// Call the function to draw the arrows here
			drawArrows(arrowArray, xnum, ynum);

		private function drawArrows(drawArray:Array, xnum:Number, ynum:Number):void
			// Pass an array to this to draw the arrows in the array
			var startxpos:Number = 25;
			var startypos:Number = 25;

			var currentxpos:Number = startxpos;
			var currentypos:Number = startypos;

			var xshift:Number = (stage.stageWidth - 25) / xnum;
			var yshift:Number = (stage.stageHeight - 25) / ynum;

			var xcount:Number = 0;
			var ycount:Number = 0;

			// Iterate through each arrow in the array
			for (var i:Number = 0; i < drawArray.length - 1; i++)
				var current:Arrow = drawArray[i];

				// set the x value
				if (xcount < xnum)
					// Place it at the current x and y position
					current.x = currentxpos;
					current.y = currentypos;

					// Increment the x position
					currentxpos = currentxpos + xshift;

					// Increment the counter so we know how many we have placed on the x
					xcount +=1;
				} else {
					// Set the x back to 0 because we are starting a new row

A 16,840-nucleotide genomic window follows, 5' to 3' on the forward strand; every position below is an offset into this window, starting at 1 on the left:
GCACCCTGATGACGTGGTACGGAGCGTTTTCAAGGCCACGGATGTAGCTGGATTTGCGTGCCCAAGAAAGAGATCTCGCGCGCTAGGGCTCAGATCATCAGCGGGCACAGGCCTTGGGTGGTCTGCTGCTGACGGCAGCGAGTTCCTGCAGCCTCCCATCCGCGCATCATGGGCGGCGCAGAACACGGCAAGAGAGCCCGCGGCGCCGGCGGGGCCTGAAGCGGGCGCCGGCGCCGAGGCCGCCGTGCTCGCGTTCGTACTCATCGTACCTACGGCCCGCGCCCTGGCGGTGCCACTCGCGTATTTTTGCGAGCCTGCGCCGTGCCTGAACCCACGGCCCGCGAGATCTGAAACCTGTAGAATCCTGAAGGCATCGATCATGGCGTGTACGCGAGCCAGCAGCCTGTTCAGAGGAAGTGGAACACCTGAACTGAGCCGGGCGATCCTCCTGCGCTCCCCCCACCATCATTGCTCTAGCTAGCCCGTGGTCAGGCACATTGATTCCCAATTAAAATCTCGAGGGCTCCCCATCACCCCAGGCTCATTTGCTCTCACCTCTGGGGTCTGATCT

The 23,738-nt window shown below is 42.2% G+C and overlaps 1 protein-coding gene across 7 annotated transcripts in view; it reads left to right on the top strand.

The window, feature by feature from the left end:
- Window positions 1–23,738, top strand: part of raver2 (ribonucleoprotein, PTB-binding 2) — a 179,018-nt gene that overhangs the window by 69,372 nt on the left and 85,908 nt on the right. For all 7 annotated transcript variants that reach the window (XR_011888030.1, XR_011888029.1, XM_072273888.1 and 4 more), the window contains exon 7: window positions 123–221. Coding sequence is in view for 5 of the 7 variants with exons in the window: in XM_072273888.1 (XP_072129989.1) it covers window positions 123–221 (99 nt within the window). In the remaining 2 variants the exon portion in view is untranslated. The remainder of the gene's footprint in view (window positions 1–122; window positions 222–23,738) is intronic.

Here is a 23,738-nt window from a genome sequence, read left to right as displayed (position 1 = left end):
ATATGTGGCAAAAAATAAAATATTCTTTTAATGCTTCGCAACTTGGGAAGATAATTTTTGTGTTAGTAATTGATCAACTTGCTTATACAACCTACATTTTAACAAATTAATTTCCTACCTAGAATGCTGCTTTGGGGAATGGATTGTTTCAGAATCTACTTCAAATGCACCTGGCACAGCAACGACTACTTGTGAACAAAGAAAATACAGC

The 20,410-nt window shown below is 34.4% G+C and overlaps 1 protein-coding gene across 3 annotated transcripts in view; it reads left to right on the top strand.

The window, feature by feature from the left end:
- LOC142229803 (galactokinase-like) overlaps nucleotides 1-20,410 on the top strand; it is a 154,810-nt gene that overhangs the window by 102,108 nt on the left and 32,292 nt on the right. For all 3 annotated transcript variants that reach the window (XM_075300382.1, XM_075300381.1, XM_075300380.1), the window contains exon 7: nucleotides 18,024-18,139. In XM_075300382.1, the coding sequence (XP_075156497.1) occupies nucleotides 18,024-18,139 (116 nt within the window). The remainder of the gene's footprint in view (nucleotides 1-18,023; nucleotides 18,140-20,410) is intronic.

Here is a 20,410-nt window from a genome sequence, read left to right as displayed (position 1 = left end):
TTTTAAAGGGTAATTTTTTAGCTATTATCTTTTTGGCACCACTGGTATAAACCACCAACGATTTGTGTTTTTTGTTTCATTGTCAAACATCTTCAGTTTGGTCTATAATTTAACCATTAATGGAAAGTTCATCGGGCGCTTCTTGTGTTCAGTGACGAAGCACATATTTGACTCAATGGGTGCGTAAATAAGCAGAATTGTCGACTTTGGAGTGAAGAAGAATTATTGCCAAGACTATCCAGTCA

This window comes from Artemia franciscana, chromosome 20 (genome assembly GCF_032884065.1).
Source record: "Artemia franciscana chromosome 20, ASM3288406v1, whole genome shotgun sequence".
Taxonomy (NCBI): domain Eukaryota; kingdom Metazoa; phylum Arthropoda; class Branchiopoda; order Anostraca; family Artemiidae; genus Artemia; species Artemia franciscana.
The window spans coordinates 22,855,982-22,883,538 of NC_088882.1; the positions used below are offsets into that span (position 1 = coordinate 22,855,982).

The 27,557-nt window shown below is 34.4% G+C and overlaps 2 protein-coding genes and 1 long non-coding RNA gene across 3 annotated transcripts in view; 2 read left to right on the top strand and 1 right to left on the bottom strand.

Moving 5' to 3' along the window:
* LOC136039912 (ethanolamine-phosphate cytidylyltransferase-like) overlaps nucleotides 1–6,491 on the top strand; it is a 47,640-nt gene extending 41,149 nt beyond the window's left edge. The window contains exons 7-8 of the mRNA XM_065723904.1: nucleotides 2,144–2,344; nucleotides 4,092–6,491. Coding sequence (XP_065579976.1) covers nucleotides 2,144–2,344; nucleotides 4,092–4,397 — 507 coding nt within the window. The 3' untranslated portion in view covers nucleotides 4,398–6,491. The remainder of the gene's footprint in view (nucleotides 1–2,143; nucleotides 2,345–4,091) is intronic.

xcount = 0;

					// Set the x position back to the starting position
					currentxpos = startxpos;

					// Increment to the new row on the y
					currentypos = currentypos + yshift;

					// Place the arrow
					current.x = currentxpos;
					current.y = currentypos;

					// Increment the x position for the next one
					currentxpos = currentxpos + xshift;

					// Increment the number across the x
					xcount +=1;

				// This code just changes the arrow size, based on how many there are
				if (xnum == ynum)
					current.scaleX = 1/xnum;
					current.scaleY = 1/xnum;
				} else if (xnum < ynum) {
					current.scaleX = 1/ynum;
					current.scaleY = 1/ynum;
				} else {
					current.scaleX = 1/xnum;
					current.scaleY = 1/xnum;

		public function onEnterFrame(event:Event):void
			// this loops goes through each arrow in the array
			for (var i:Number = 0; i < arrowArray.length - 1; i++)
				// Get an arrow from the array